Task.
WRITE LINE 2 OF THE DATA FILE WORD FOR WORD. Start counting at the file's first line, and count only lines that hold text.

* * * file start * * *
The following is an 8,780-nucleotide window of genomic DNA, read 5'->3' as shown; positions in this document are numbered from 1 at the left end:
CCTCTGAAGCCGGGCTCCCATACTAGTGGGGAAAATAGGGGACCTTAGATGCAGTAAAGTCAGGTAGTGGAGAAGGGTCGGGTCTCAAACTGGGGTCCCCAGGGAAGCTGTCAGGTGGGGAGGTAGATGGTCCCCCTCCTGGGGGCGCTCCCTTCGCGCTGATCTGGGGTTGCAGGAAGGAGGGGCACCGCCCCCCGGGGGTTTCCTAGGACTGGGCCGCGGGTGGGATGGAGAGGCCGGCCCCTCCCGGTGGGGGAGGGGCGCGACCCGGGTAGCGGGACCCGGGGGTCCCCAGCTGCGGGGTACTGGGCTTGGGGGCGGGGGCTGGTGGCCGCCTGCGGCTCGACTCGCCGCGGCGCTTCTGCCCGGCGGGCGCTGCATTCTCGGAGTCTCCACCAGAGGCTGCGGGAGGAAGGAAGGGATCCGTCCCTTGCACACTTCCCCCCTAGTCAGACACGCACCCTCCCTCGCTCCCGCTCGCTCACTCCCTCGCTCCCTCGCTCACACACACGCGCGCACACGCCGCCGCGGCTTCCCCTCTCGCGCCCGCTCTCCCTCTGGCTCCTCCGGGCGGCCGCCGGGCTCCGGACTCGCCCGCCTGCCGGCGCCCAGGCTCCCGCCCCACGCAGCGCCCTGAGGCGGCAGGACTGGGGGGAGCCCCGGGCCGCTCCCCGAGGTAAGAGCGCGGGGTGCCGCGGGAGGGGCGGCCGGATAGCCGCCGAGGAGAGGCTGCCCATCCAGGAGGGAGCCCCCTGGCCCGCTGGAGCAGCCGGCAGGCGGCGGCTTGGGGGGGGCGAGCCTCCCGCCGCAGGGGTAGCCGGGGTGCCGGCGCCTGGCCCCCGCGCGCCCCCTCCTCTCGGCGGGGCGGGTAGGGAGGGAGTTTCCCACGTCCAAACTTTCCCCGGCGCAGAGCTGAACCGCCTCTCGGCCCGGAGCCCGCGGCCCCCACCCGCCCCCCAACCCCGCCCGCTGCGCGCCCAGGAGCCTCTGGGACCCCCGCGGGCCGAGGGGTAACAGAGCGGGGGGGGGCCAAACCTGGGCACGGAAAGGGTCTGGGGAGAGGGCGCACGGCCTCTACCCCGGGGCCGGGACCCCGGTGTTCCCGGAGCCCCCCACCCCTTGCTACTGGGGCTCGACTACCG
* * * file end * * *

CCTCTGAAGCCGGGCTCCCATACTAGTGGGGAAAATAGGGGACCTTAGATGCAGTAAAGTCAGGTAGTGGAGAAGGGTCGGGTCTCAAACTGGGGTCCCCAGGGAAGCTGTCAGGTGGGGAGGTAGATGGTCCCCCTCCTGGGGGCGCTCCCTTCGCGCTGATCTGGGGTTGCAGGAAGGAGGGGCACCGCCCCCCGGGGGTTTCCTAGGACTGGGCCGCGGGTGGGATGGAGAGGCCGGCCCCTCCCGGTGGGGGAGGGGCGCGACCCGGGTAGCGGGACCCGGGGGTCCCCAGCTGCGGGGTACTGGGCTTGGGGGCGGGGGCTGGTGGCCGCCTGCGGCTCGACTCGCCGCGGCGCTTCTGCCCGGCGGGCGCTGCATTCTCGGAGTCTCCACCAGAGGCTGCGGGAGGAAGGAAGGGATCCGTCCCTTGCACACTTCCCCCCTAGTCAGACACGCACCCTCCCTCGCTCCCGCTCGCTCACTCCCTCGCTCCCTCGCTCACACACACGCGCGCACACGCCGCCGCGGCTTCCCCTCTCGCGCCCGCTCTCCCTCTGGCTCCTCCGGGCGGCCGCCGGGCTCCGGACTCGCCCGCCTGCCGGCGCCCAGGCTCCCGCCCCACGCAGCGCCCTGAGGCGGCAGGACTGGGGGGAGCCCCGGGCCGCTCCCCGAGGTAAGAGCGCGGGGTGCCGCGGGAGGGGCGGCCGGATAGCCGCCGAGGAGAGGCTGCCCATCCAGGAGGGAGCCCCCTGGCCCGCTGGAGCAGCCGGCAGGCGGCGGCTTGGGGGGGGCGAGCCTCCCGCCGCAGGGGTAGCCGGGGTGCCGGCGCCTGGCCCCCGCGCGCCCCCTCCTCTCGGCGGGGCGGGTAGGGAGGGAGTTTCCCACGTCCAAACTTTCCCCGGCGCAGAGCTGAACCGCCTCTCGGCCCGGAGCCCGCGGCCCCCACCCGCCCCCCAACCCCGCCCGCTGCGCGCCCAGGAGCCTCTGGGACCCCCGCGGGCCGAGGGGTAACAGAGCGGGGGGGGGCCAAACCTGGGCACGGAAAGGGTCTGGGGAGAGGGCGCACGGCCTCTACCCCGGGGCCGGGACCCCGGTGTTCCCGGAGCCCCCCACCCCTTGCTACTGGGGCTCGACTACCG